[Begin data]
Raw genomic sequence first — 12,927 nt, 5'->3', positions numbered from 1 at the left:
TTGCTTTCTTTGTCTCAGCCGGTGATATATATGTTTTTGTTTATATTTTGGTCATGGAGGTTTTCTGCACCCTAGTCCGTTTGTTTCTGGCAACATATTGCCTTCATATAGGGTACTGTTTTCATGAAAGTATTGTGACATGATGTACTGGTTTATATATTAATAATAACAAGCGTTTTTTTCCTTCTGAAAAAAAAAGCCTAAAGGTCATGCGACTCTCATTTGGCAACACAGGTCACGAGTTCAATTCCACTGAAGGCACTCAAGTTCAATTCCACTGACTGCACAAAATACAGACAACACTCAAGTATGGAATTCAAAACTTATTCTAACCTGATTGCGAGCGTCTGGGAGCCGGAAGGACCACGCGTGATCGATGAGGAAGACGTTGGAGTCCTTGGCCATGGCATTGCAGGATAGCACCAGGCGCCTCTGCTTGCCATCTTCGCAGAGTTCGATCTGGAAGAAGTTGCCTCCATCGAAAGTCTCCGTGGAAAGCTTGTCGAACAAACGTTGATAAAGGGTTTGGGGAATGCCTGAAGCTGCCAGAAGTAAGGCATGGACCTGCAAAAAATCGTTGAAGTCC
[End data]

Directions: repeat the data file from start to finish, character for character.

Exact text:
Raw genomic sequence first — 12,927 nt, 5'->3', positions numbered from 1 at the left:
TTGCTTTCTTTGTCTCAGCCGGTGATATATATGTTTTTGTTTATATTTTGGTCATGGAGGTTTTCTGCACCCTAGTCCGTTTGTTTCTGGCAACATATTGCCTTCATATAGGGTACTGTTTTCATGAAAGTATTGTGACATGATGTACTGGTTTATATATTAATAATAACAAGCGTTTTTTTCCTTCTGAAAAAAAAAGCCTAAAGGTCATGCGACTCTCATTTGGCAACACAGGTCACGAGTTCAATTCCACTGAAGGCACTCAAGTTCAATTCCACTGACTGCACAAAATACAGACAACACTCAAGTATGGAATTCAAAACTTATTCTAACCTGATTGCGAGCGTCTGGGAGCCGGAAGGACCACGCGTGATCGATGAGGAAGACGTTGGAGTCCTTGGCCATGGCATTGCAGGATAGCACCAGGCGCCTCTGCTTGCCATCTTCGCAGAGTTCGATCTGGAAGAAGTTGCCTCCATCGAAAGTCTCCGTGGAAAGCTTGTCGAACAAACGTTGATAAAGGGTTTGGGGAATGCCTGAAGCTGCCAGAAGTAAGGCATGGACCTGCAAAAAATCGTTGAAGTCC